Finally, we test whether strong networks of Chinese PIs help Chinese articles overcome the citation discount. In the past decade, China has continuously expanded global collaboration and communication by funding students’ graduate studies abroad and facilitating Chinese scholars’ participation in international collaboration through the funding of shorter-term stays in frontier countries.
Attendance of international conferences increased almost eight-fold during the same period. Scientists holding overseas degrees account for 37% of the total number of members of Chinese Academies of Sciences and Engineering elected between 1955 and 2009.
In fact, we find that Chinese researchers with unusually deep networks in the US appear to be able to overcome, at least in part, the citation discount: the discount is halved for Chinese researchers who received at least some of their scientific training in the US. Interestingly, it is also not present for US cities with Chinese names.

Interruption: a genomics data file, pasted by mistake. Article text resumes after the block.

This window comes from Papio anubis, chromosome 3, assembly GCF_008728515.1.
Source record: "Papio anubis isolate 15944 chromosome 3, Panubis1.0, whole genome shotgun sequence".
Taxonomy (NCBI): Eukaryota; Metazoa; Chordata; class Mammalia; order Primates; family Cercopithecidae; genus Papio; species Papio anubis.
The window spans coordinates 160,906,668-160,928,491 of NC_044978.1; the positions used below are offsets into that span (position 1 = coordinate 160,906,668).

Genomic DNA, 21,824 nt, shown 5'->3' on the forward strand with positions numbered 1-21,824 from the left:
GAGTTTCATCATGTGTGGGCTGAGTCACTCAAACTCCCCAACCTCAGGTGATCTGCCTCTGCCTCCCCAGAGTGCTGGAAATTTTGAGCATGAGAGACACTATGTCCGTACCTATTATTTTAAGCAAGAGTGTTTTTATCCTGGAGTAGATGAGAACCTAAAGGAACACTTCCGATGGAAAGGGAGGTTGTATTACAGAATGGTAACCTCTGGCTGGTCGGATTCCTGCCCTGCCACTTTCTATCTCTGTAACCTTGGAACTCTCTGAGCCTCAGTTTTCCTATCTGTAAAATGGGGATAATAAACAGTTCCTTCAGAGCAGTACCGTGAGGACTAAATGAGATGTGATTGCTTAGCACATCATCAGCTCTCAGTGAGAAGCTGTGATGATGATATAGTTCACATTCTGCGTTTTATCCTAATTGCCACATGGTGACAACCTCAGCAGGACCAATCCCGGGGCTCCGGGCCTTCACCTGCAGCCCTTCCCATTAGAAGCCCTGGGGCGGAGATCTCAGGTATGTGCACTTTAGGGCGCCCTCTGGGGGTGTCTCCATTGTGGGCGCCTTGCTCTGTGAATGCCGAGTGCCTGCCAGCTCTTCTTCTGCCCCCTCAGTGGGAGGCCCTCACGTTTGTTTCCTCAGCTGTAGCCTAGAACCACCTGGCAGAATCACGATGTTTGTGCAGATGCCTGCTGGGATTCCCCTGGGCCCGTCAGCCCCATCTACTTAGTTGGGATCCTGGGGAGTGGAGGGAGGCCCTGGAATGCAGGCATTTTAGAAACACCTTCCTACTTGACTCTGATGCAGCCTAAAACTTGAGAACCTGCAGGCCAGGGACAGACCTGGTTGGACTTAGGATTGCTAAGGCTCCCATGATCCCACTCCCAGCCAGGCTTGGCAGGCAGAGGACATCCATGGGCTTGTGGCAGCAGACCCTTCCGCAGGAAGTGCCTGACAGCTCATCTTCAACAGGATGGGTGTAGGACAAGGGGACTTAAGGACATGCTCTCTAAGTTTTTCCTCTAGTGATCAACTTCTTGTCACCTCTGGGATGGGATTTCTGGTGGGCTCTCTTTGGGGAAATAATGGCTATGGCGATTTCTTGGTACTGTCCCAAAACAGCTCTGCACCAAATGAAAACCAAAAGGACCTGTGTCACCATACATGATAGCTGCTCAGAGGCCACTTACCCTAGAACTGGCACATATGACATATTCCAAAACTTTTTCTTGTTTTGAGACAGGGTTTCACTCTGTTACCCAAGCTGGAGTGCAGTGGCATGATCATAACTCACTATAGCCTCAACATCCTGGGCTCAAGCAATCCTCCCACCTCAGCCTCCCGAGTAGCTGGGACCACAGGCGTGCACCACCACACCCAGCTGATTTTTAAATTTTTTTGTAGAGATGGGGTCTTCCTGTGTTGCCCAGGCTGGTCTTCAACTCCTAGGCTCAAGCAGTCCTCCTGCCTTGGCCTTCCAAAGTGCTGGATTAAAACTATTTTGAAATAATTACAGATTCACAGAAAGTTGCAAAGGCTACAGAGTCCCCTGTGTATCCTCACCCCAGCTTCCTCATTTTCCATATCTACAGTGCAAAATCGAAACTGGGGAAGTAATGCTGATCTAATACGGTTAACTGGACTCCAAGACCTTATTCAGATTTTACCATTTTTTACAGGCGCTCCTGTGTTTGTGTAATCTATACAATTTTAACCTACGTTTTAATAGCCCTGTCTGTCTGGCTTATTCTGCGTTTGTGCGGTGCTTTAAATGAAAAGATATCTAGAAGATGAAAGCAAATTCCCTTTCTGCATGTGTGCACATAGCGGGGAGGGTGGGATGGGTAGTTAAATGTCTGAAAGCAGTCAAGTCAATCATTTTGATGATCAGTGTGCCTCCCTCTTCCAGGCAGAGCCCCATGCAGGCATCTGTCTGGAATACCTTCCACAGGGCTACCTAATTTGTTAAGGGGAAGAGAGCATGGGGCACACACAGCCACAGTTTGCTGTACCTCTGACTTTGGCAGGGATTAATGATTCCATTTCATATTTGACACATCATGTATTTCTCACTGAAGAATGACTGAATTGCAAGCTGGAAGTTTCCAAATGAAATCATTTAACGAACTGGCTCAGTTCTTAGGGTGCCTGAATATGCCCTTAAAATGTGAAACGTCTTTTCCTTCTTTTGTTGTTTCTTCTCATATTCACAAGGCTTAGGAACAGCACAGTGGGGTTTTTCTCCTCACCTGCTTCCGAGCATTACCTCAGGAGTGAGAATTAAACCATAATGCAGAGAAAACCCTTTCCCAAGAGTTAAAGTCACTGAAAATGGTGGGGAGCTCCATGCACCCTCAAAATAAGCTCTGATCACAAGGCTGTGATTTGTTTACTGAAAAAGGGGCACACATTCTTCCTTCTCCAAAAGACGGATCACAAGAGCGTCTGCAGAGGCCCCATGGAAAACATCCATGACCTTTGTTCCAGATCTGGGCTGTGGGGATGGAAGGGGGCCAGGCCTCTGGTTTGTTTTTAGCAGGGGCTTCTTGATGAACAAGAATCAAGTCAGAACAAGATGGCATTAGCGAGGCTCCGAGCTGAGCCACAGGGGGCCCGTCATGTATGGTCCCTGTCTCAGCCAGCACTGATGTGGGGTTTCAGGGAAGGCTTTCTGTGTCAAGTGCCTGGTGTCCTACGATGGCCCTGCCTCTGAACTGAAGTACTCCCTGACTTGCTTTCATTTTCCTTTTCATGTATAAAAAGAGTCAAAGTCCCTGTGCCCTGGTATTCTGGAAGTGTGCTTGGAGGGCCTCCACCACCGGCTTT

This suggests that US-based researchers who have ethnic roots in China help diffuse Chinese research to the US. This could also mean that Chinese researchers have access to ethnic-Chinese researchers in the US in their network, but not to other US researchers.
Is the China citation discount likely to be a transitory phenomenon? The Chinese citation discount has proven fairly stable over the past two decades. If awareness and networking are the explanations, current US-China tensions, as well as the disruption of scientific travel induced by the COVID-19 pandemic, might further solidify the lower awareness of foreign citers vis-à-vis research produced in China.
Pierre Azoulay is the International Programs Professor of Management at the MIT Sloan School of Management, and a research associate at the National Bureau of Economic Research; Shumin Qiu is based at East China University of Science and Technology, China, and Claudia Steinwender is Professor of Innovation and International Trade at Ludwig-Maximilians-Universität München, Germany. This article was first published on LSE Blog and summarises “Who stands on the shoulders of Chinese (scientific) giants? Evidence from Chemistry” by Pierre Azoulay, Shumin Qiu and Claudia Steinwender, CEP Discussion Paper No. 1904. The content generated on the LSE Blog gives the views and opinions of the authors and does not reflect the views and opinions of the Impact of Social Science blog, nor of the London School of Economics and Political Science.